With the Commonwealth Games coming up for the Gold Coast, some locals have chosen to rent out part or all of their house to visitors using Airbnb and other online platforms. If you are renting out your house (or part of it) even for a short period of time, there are tax and other consequences you need to consider.
If you are renting out your home (or a part of it), any income earned will need to be declared as assessable income in your tax return. You may also be eligible to claim a proportion of the expenses for the property.
You will need to keep all of your receipts and records showing:
Total income earned for the property; and
Total expenses for the property (eg. rates, interest, insurance, cleaning, internet, repairs, fees charged by Airbnb or other rental platform).
If you only rented out a part of your house (eg. one room) you can only claim the expenses relating that proportion of the house plus a share of common areas (eg. bathrooms). These costs are generally apportioned on the basis of floor area – so you will need a floor plan for your property showing the total area and the area of the relevant rooms.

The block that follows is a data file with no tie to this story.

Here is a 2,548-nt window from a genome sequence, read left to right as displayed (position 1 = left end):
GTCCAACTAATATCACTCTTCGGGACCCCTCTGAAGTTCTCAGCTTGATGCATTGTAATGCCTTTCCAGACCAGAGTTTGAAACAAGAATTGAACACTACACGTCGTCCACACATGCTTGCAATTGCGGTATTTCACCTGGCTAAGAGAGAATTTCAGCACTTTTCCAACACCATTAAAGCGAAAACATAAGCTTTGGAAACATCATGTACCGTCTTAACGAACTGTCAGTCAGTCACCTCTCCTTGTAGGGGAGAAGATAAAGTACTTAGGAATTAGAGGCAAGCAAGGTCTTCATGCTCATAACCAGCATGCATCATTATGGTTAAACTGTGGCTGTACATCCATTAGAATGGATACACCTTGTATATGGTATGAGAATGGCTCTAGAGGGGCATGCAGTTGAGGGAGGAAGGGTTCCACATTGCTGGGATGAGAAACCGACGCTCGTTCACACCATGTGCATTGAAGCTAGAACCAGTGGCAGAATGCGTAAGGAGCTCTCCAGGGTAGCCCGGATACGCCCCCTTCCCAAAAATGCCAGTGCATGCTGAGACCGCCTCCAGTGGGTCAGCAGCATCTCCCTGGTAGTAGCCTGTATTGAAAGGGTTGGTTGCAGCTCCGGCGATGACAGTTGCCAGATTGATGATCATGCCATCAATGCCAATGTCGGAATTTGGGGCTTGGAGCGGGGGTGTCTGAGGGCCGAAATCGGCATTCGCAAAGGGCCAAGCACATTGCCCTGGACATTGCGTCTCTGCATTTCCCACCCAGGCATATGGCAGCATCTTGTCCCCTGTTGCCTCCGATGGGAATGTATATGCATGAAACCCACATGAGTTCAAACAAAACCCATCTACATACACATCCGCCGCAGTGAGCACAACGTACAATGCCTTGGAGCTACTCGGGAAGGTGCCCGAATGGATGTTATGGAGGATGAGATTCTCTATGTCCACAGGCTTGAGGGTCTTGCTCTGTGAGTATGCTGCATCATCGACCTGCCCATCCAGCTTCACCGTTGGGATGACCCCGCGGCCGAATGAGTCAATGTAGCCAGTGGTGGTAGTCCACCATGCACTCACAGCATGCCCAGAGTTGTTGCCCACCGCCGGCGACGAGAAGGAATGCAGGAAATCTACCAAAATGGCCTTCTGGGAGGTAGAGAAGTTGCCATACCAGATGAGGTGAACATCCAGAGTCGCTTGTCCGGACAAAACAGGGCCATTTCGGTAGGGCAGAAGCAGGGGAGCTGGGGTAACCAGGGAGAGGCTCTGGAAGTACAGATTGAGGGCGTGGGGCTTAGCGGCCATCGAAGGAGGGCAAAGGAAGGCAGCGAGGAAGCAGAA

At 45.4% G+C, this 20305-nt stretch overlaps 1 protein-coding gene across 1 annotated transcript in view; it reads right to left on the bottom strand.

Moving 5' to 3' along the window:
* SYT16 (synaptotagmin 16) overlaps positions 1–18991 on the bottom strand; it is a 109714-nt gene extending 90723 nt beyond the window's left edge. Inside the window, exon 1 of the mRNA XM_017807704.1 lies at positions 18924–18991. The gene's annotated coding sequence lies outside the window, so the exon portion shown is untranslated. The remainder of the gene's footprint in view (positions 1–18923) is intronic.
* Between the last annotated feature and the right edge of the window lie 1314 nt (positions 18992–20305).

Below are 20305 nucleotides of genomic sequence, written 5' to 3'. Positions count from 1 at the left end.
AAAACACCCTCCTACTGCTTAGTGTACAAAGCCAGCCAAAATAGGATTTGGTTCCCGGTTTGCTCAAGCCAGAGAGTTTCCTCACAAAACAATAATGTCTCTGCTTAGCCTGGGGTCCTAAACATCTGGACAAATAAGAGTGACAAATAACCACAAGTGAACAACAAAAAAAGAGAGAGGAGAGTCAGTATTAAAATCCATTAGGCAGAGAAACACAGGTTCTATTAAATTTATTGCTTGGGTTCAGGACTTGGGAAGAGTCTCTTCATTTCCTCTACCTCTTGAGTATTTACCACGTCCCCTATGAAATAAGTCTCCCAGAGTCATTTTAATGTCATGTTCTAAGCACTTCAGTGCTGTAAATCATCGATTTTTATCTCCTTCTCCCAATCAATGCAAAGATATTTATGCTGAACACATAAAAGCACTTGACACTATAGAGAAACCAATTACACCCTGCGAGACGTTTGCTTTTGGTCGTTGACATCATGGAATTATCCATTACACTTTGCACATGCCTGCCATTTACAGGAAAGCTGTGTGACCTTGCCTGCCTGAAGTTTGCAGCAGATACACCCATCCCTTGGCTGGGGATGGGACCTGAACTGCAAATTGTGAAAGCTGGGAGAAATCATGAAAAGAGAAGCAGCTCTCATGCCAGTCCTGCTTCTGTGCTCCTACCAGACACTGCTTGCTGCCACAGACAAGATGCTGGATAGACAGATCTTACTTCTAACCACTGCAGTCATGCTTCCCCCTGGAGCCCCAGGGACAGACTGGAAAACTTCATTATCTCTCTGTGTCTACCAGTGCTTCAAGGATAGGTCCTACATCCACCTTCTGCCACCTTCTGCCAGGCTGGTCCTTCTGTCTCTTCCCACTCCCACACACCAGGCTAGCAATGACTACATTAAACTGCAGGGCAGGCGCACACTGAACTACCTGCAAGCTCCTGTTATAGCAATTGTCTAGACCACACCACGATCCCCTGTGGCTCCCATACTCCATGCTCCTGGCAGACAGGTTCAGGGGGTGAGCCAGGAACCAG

If you are earning income from your property, there may also be capital gains tax implications for your property when you sell it. You should seek advice regarding the capital gains tax implications before renting out your property.
You should check your insurance policy and make sure that the policy covers you if a tenant is injured on your property or your property is damaged or stolen by a tenant.
You should also review your local council regulations to ensure that short term letting is permissible in your local area. You may also be required to notify your local council that you are renting out your property.
If you are already renting your property, you need to check your lease to see whether a sub-lease is permissible.
If you would like to discuss the tax implications of renting out your property, please call us on (07) 56656469.
DISCLAIMER: The information in this article is general in nature and is not a substitute for professional advice. Accordingly, neither TJN Accountants nor any member or employee of TJN Accountants accepts any responsibility for any loss, however caused, as a result of reliance on this general information. We recommend that our formal advice be sought before acting in any of the areas. The article is issued as a helpful guide to clients and for their private information. Therefore it should be regarded as confidential and not be made available to any person without our consent,